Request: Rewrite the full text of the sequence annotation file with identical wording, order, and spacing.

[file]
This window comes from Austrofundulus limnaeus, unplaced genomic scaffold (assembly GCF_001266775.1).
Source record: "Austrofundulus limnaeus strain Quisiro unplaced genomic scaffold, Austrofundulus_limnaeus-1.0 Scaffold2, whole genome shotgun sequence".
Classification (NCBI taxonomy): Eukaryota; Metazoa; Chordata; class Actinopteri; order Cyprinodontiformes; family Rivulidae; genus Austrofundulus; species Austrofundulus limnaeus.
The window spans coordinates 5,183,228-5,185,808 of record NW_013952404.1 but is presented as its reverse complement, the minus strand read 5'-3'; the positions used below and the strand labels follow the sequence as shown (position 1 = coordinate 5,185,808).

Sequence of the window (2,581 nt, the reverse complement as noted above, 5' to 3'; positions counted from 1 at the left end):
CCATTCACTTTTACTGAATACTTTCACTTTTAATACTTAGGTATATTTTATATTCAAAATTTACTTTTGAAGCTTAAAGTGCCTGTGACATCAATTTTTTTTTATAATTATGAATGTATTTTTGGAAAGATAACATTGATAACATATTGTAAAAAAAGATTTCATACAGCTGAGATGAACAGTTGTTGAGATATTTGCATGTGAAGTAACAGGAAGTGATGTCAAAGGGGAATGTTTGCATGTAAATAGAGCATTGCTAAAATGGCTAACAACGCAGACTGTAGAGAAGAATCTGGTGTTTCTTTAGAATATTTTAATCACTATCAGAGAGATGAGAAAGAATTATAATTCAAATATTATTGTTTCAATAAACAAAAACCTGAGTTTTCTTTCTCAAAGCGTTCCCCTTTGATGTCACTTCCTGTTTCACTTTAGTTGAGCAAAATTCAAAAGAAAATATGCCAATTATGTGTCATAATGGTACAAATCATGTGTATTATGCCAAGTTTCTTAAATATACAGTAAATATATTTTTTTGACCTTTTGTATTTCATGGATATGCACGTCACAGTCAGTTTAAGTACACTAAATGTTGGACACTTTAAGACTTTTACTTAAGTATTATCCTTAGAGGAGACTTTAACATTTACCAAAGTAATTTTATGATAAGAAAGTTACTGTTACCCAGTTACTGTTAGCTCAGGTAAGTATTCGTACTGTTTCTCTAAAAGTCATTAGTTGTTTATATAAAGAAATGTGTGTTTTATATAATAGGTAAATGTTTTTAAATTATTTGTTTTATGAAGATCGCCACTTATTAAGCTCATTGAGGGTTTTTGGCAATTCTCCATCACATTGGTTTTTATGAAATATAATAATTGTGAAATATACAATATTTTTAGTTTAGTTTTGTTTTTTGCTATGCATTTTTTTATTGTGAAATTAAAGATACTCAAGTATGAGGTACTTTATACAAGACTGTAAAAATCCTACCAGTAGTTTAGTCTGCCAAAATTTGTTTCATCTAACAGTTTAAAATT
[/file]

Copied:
This window comes from Austrofundulus limnaeus, unplaced genomic scaffold (assembly GCF_001266775.1).
Source record: "Austrofundulus limnaeus strain Quisiro unplaced genomic scaffold, Austrofundulus_limnaeus-1.0 Scaffold2, whole genome shotgun sequence".
Classification (NCBI taxonomy): Eukaryota; Metazoa; Chordata; class Actinopteri; order Cyprinodontiformes; family Rivulidae; genus Austrofundulus; species Austrofundulus limnaeus.
The window spans coordinates 5,183,228-5,185,808 of record NW_013952404.1 but is presented as its reverse complement, the minus strand read 5'-3'; the positions used below and the strand labels follow the sequence as shown (position 1 = coordinate 5,185,808).

Sequence of the window (2,581 nt, the reverse complement as noted above, 5' to 3'; positions counted from 1 at the left end):
CCATTCACTTTTACTGAATACTTTCACTTTTAATACTTAGGTATATTTTATATTCAAAATTTACTTTTGAAGCTTAAAGTGCCTGTGACATCAATTTTTTTTTATAATTATGAATGTATTTTTGGAAAGATAACATTGATAACATATTGTAAAAAAAGATTTCATACAGCTGAGATGAACAGTTGTTGAGATATTTGCATGTGAAGTAACAGGAAGTGATGTCAAAGGGGAATGTTTGCATGTAAATAGAGCATTGCTAAAATGGCTAACAACGCAGACTGTAGAGAAGAATCTGGTGTTTCTTTAGAATATTTTAATCACTATCAGAGAGATGAGAAAGAATTATAATTCAAATATTATTGTTTCAATAAACAAAAACCTGAGTTTTCTTTCTCAAAGCGTTCCCCTTTGATGTCACTTCCTGTTTCACTTTAGTTGAGCAAAATTCAAAAGAAAATATGCCAATTATGTGTCATAATGGTACAAATCATGTGTATTATGCCAAGTTTCTTAAATATACAGTAAATATATTTTTTTGACCTTTTGTATTTCATGGATATGCACGTCACAGTCAGTTTAAGTACACTAAATGTTGGACACTTTAAGACTTTTACTTAAGTATTATCCTTAGAGGAGACTTTAACATTTACCAAAGTAATTTTATGATAAGAAAGTTACTGTTACCCAGTTACTGTTAGCTCAGGTAAGTATTCGTACTGTTTCTCTAAAAGTCATTAGTTGTTTATATAAAGAAATGTGTGTTTTATATAATAGGTAAATGTTTTTAAATTATTTGTTTTATGAAGATCGCCACTTATTAAGCTCATTGAGGGTTTTTGGCAATTCTCCATCACATTGGTTTTTATGAAATATAATAATTGTGAAATATACAATATTTTTAGTTTAGTTTTGTTTTTTGCTATGCATTTTTTTATTGTGAAATTAAAGATACTCAAGTATGAGGTACTTTATACAAGACTGTAAAAATCCTACCAGTAGTTTAGTCTGCCAAAATTTGTTTCATCTAACAGTTTAAAATT